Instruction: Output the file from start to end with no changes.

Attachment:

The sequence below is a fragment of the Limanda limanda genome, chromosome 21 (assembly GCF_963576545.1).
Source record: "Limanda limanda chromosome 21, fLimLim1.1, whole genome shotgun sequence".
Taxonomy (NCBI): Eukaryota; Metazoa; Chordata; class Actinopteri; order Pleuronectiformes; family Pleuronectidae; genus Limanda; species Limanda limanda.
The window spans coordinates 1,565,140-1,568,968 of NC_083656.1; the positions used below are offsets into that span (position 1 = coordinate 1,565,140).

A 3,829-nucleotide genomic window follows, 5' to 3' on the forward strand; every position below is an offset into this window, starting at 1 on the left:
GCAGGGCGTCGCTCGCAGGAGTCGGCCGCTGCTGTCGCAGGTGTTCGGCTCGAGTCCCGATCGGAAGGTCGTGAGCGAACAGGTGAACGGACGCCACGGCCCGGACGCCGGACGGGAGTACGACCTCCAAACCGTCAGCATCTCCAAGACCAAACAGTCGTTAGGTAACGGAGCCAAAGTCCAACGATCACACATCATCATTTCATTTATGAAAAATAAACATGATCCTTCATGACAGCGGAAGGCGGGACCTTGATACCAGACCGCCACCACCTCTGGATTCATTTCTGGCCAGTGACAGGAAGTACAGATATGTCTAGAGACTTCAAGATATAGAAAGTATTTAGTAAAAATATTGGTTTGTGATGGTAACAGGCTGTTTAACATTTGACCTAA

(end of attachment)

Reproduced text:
The sequence below is a fragment of the Limanda limanda genome, chromosome 21 (assembly GCF_963576545.1).
Source record: "Limanda limanda chromosome 21, fLimLim1.1, whole genome shotgun sequence".
Taxonomy (NCBI): Eukaryota; Metazoa; Chordata; class Actinopteri; order Pleuronectiformes; family Pleuronectidae; genus Limanda; species Limanda limanda.
The window spans coordinates 1,565,140-1,568,968 of NC_083656.1; the positions used below are offsets into that span (position 1 = coordinate 1,565,140).

A 3,829-nucleotide genomic window follows, 5' to 3' on the forward strand; every position below is an offset into this window, starting at 1 on the left:
GCAGGGCGTCGCTCGCAGGAGTCGGCCGCTGCTGTCGCAGGTGTTCGGCTCGAGTCCCGATCGGAAGGTCGTGAGCGAACAGGTGAACGGACGCCACGGCCCGGACGCCGGACGGGAGTACGACCTCCAAACCGTCAGCATCTCCAAGACCAAACAGTCGTTAGGTAACGGAGCCAAAGTCCAACGATCACACATCATCATTTCATTTATGAAAAATAAACATGATCCTTCATGACAGCGGAAGGCGGGACCTTGATACCAGACCGCCACCACCTCTGGATTCATTTCTGGCCAGTGACAGGAAGTACAGATATGTCTAGAGACTTCAAGATATAGAAAGTATTTAGTAAAAATATTGGTTTGTGATGGTAACAGGCTGTTTAACATTTGACCTAA